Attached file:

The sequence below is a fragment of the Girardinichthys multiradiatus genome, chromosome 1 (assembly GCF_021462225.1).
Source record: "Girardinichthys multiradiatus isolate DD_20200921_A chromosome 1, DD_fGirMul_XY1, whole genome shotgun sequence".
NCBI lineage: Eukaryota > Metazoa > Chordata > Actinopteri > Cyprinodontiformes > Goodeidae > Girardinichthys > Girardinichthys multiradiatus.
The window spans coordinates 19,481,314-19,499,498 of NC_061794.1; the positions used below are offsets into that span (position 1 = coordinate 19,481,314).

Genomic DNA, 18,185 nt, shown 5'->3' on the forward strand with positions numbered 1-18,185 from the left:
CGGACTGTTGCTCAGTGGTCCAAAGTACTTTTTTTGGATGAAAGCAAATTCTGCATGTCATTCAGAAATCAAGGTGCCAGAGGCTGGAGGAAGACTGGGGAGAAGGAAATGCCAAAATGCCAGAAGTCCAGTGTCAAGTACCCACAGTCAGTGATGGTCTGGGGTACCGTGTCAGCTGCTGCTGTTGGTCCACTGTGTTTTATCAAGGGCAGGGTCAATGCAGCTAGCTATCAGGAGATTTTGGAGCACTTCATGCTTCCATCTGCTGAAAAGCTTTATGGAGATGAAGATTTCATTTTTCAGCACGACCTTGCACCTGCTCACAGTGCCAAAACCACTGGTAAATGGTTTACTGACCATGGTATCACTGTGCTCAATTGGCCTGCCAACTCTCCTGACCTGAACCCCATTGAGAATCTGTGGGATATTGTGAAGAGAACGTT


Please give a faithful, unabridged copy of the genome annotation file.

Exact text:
The sequence below is a fragment of the Girardinichthys multiradiatus genome, chromosome 1 (assembly GCF_021462225.1).
Source record: "Girardinichthys multiradiatus isolate DD_20200921_A chromosome 1, DD_fGirMul_XY1, whole genome shotgun sequence".
NCBI lineage: Eukaryota > Metazoa > Chordata > Actinopteri > Cyprinodontiformes > Goodeidae > Girardinichthys > Girardinichthys multiradiatus.
The window spans coordinates 19,481,314-19,499,498 of NC_061794.1; the positions used below are offsets into that span (position 1 = coordinate 19,481,314).

Genomic DNA, 18,185 nt, shown 5'->3' on the forward strand with positions numbered 1-18,185 from the left:
CGGACTGTTGCTCAGTGGTCCAAAGTACTTTTTTTGGATGAAAGCAAATTCTGCATGTCATTCAGAAATCAAGGTGCCAGAGGCTGGAGGAAGACTGGGGAGAAGGAAATGCCAAAATGCCAGAAGTCCAGTGTCAAGTACCCACAGTCAGTGATGGTCTGGGGTACCGTGTCAGCTGCTGCTGTTGGTCCACTGTGTTTTATCAAGGGCAGGGTCAATGCAGCTAGCTATCAGGAGATTTTGGAGCACTTCATGCTTCCATCTGCTGAAAAGCTTTATGGAGATGAAGATTTCATTTTTCAGCACGACCTTGCACCTGCTCACAGTGCCAAAACCACTGGTAAATGGTTTACTGACCATGGTATCACTGTGCTCAATTGGCCTGCCAACTCTCCTGACCTGAACCCCATTGAGAATCTGTGGGATATTGTGAAGAGAACGTT